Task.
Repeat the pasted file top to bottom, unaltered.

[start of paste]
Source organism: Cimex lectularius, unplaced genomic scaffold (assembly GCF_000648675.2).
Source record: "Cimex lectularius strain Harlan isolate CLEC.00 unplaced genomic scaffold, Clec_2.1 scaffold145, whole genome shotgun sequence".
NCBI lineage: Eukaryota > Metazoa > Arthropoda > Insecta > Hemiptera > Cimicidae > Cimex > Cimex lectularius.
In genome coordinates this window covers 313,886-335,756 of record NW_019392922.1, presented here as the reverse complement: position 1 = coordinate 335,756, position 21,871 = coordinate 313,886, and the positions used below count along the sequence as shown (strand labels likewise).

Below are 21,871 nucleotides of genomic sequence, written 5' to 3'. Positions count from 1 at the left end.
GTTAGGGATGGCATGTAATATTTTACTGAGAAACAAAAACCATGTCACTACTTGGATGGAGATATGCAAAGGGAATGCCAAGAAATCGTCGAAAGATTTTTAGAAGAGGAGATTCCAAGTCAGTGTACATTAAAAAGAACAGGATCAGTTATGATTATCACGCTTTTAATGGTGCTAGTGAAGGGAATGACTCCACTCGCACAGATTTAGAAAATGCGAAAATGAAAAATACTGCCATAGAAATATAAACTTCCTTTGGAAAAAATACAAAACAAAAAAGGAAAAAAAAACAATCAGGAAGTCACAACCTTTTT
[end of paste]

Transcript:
Source organism: Cimex lectularius, unplaced genomic scaffold (assembly GCF_000648675.2).
Source record: "Cimex lectularius strain Harlan isolate CLEC.00 unplaced genomic scaffold, Clec_2.1 scaffold145, whole genome shotgun sequence".
NCBI lineage: Eukaryota > Metazoa > Arthropoda > Insecta > Hemiptera > Cimicidae > Cimex > Cimex lectularius.
In genome coordinates this window covers 313,886-335,756 of record NW_019392922.1, presented here as the reverse complement: position 1 = coordinate 335,756, position 21,871 = coordinate 313,886, and the positions used below count along the sequence as shown (strand labels likewise).

Below are 21,871 nucleotides of genomic sequence, written 5' to 3'. Positions count from 1 at the left end.
GTTAGGGATGGCATGTAATATTTTACTGAGAAACAAAAACCATGTCACTACTTGGATGGAGATATGCAAAGGGAATGCCAAGAAATCGTCGAAAGATTTTTAGAAGAGGAGATTCCAAGTCAGTGTACATTAAAAAGAACAGGATCAGTTATGATTATCACGCTTTTAATGGTGCTAGTGAAGGGAATGACTCCACTCGCACAGATTTAGAAAATGCGAAAATGAAAAATACTGCCATAGAAATATAAACTTCCTTTGGAAAAAATACAAAACAAAAAAGGAAAAAAAAACAATCAGGAAGTCACAACCTTTTT